Wilderness Director Todd Wright becomes one of three in the US to achieve Level 5 British Canoe Union Coach

By: Buff Lindau

Todd Wright Wilderness Program DirectorFollowing a rigorous two-year process, Todd Wright '96, director of the Saint Michael's College Wilderness Program, became only the third North American to achieve Level Five Sea Coach status, the top level in British Canoe Union coach training organization.

Wright returned from Scotland Nov. 17 where he achieved British Canoe Union Level Five, the highest international standard for coaching sea- or coastal-kayaking to students who range in ability from beginner to advanced open water and beyond. There are fewer than 50 Level 5 Sea Coaches throughout the world. 

Wright is the first individual to pass the assessment process on the first try, which has a fail rate so high that most, Wright included, expect to have to have a second go.

An Army combat veteran of the first Gulf War, Wright has led the Saint Michael's Wilderness Program for 15-plus years, developing programs in sea-kayaking, whitewater boating, skiing, hiking, or rock and ice-climbing, in Vermont and around the world. He structures the Wilderness Program as a student-coordinator model. Achieving Level 5 with the British Canoe Union serves to strengthen that model. He earned a bachelor's degree from Saint Michael's in 1996 and a Saint Michael's master's in education in 2011. 

"I have become a more dynamic and innovative coach and better educator over the past two years of work towards Level 5," Wright said.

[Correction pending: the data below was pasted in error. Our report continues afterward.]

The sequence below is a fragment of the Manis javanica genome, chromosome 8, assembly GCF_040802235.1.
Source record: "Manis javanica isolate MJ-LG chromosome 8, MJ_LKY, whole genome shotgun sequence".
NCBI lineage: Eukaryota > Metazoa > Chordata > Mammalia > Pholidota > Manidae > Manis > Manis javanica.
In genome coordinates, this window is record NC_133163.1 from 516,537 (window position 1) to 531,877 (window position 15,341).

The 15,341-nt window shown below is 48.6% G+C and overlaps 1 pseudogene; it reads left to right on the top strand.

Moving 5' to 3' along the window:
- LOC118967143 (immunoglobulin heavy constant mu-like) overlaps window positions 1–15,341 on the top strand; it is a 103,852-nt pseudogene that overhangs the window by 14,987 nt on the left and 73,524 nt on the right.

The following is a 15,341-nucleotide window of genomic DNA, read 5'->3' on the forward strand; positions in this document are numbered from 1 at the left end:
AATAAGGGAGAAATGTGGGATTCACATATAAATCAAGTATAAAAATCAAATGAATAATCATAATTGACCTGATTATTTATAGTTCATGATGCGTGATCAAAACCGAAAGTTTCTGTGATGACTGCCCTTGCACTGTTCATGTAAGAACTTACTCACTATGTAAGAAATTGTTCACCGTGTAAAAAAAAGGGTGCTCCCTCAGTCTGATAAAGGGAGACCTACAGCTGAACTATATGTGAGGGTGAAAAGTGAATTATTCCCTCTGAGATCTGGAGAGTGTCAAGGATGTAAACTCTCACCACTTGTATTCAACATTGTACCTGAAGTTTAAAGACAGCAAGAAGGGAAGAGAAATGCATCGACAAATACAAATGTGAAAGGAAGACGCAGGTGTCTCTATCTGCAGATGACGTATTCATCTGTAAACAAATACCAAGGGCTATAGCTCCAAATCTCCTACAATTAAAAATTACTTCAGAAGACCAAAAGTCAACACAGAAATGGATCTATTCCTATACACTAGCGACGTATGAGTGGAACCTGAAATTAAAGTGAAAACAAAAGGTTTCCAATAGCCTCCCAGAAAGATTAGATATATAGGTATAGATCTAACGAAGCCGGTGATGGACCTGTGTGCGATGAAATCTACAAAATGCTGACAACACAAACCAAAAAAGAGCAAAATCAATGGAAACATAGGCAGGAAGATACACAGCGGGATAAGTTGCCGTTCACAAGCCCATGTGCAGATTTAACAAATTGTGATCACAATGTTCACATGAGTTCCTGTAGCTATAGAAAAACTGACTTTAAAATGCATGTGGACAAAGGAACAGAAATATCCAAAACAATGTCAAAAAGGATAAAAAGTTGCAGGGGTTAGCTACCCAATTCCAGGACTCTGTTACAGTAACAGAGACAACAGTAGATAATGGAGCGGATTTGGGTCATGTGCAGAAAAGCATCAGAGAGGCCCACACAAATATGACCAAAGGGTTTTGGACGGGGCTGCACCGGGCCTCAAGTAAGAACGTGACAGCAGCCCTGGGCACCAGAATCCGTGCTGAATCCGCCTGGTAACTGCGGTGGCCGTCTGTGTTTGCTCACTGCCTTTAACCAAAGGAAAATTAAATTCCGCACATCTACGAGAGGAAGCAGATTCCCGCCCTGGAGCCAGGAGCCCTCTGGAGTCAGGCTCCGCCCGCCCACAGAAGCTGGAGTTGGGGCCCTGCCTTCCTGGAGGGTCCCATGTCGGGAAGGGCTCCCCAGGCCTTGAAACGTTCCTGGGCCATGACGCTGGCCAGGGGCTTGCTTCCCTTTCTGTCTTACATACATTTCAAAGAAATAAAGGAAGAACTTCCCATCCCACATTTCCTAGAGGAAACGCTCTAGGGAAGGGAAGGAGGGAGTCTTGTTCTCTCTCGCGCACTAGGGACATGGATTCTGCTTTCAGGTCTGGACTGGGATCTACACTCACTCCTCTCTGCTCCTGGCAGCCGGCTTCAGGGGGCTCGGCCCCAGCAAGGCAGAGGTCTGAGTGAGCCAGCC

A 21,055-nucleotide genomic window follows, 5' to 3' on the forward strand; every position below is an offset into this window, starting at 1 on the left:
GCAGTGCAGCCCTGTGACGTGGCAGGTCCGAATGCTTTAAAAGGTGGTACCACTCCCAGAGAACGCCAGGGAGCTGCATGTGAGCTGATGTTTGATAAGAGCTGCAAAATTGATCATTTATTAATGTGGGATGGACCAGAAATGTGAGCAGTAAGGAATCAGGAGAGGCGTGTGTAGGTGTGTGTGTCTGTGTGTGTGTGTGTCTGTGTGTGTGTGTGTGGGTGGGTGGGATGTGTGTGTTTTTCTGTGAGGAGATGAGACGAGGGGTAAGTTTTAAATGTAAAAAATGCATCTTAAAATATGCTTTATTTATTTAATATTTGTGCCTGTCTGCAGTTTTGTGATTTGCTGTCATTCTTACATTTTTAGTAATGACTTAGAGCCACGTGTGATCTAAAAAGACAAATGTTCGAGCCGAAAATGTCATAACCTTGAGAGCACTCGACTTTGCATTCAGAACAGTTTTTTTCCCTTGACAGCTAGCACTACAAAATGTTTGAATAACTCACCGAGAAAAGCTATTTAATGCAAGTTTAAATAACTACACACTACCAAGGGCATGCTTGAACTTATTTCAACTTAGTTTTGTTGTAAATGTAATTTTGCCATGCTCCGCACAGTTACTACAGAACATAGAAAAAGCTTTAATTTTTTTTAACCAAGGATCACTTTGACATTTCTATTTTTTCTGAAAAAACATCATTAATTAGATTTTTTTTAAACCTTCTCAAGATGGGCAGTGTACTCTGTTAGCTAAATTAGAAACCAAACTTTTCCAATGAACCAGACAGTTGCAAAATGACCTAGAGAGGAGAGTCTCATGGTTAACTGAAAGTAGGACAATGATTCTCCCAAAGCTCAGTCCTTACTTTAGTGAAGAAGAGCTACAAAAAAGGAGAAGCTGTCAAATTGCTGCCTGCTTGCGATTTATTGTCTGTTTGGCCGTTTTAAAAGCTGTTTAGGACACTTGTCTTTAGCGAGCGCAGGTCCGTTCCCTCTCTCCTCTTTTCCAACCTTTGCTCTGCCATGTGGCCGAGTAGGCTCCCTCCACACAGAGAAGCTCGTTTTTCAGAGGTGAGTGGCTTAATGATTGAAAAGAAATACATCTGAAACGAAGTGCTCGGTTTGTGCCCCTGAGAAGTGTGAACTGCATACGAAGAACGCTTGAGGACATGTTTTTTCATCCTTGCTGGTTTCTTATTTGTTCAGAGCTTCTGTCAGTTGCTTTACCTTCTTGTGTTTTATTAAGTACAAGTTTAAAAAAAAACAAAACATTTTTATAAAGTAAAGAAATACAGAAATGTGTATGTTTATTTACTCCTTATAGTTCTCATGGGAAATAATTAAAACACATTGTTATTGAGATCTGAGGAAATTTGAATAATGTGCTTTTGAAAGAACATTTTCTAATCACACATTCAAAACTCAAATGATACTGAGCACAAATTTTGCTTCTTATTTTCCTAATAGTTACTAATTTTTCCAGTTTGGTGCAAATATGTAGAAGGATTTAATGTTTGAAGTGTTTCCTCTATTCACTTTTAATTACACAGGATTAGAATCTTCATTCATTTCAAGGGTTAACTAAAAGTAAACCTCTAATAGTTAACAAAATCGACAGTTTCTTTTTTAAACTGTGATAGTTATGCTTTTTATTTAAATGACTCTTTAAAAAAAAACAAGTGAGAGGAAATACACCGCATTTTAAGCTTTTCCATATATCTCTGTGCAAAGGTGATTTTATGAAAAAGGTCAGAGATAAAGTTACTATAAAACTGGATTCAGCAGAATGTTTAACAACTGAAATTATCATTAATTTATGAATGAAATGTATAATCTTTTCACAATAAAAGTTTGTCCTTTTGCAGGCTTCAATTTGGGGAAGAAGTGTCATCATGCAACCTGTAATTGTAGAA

Training focus on all levels of learners in any sea environment

Wright succeeded on the final leg of the L5 process which was a two-day assessment. Day one involved meeting a group of unknown students, determining their readiness, interests and learning profiles, and developing a full-coaching day for them, to be completed the following day. He was observed both days and assessed as to his "ability to run highly differentiated experiences for multiple learners in any sea environment."

The real value of the rigorous, lengthy certification process, Wright said, was in how it caused him to "dramatically change his teaching methods - we are much more efficient now," he said, "at developing our student instructional staff," who teach many other students.

Wright said he started the process in 2002 with his first British Canoe Union assessment, and by 2011 he had achieved Level 4. Getting there involved a training course, practice time and assessment, along with fulfilling leadership, teaching, and navigational modules. In November 2011, Wright passed a six-day Level 5 Coach Training Course at the Tolleymore National Outdoor Training Center in Northern Ireland. But that was not the end. 

"That course brought together much of what I learned as a graduate student in education," he said. "I applied it directly to coaching paddle sport." He worked there with superb coastal kayakers he said, as well as sport psychologists, Olympic coaches, physiologists and Level 5 coaches from around the world.

Two years of intense training

For the last two years, Wright has worked on his action plan, collaborating for six weeks with a mentor, Gordon Brown, a famous Scottish sea-kayak coach. He also developed six students who would be ready to accompany him on assessment, completed a peer-reviewed project promoting paddle sports, and kept a detailed logbook of his work with his students and of carrying out his action plan. 

The British Canoe certification is the world standard.  But Wright also has certification from the American Canoe Association (ACA) Level 5 Advanced Open Water, Instructor Trainer, ACA L4 Open Water Instructor Trainer Educator, ACA L4 Whitewater Instructor, ACA L4 Surf Kayak Instructor, and BCU 4 Star Leader Course Provider.

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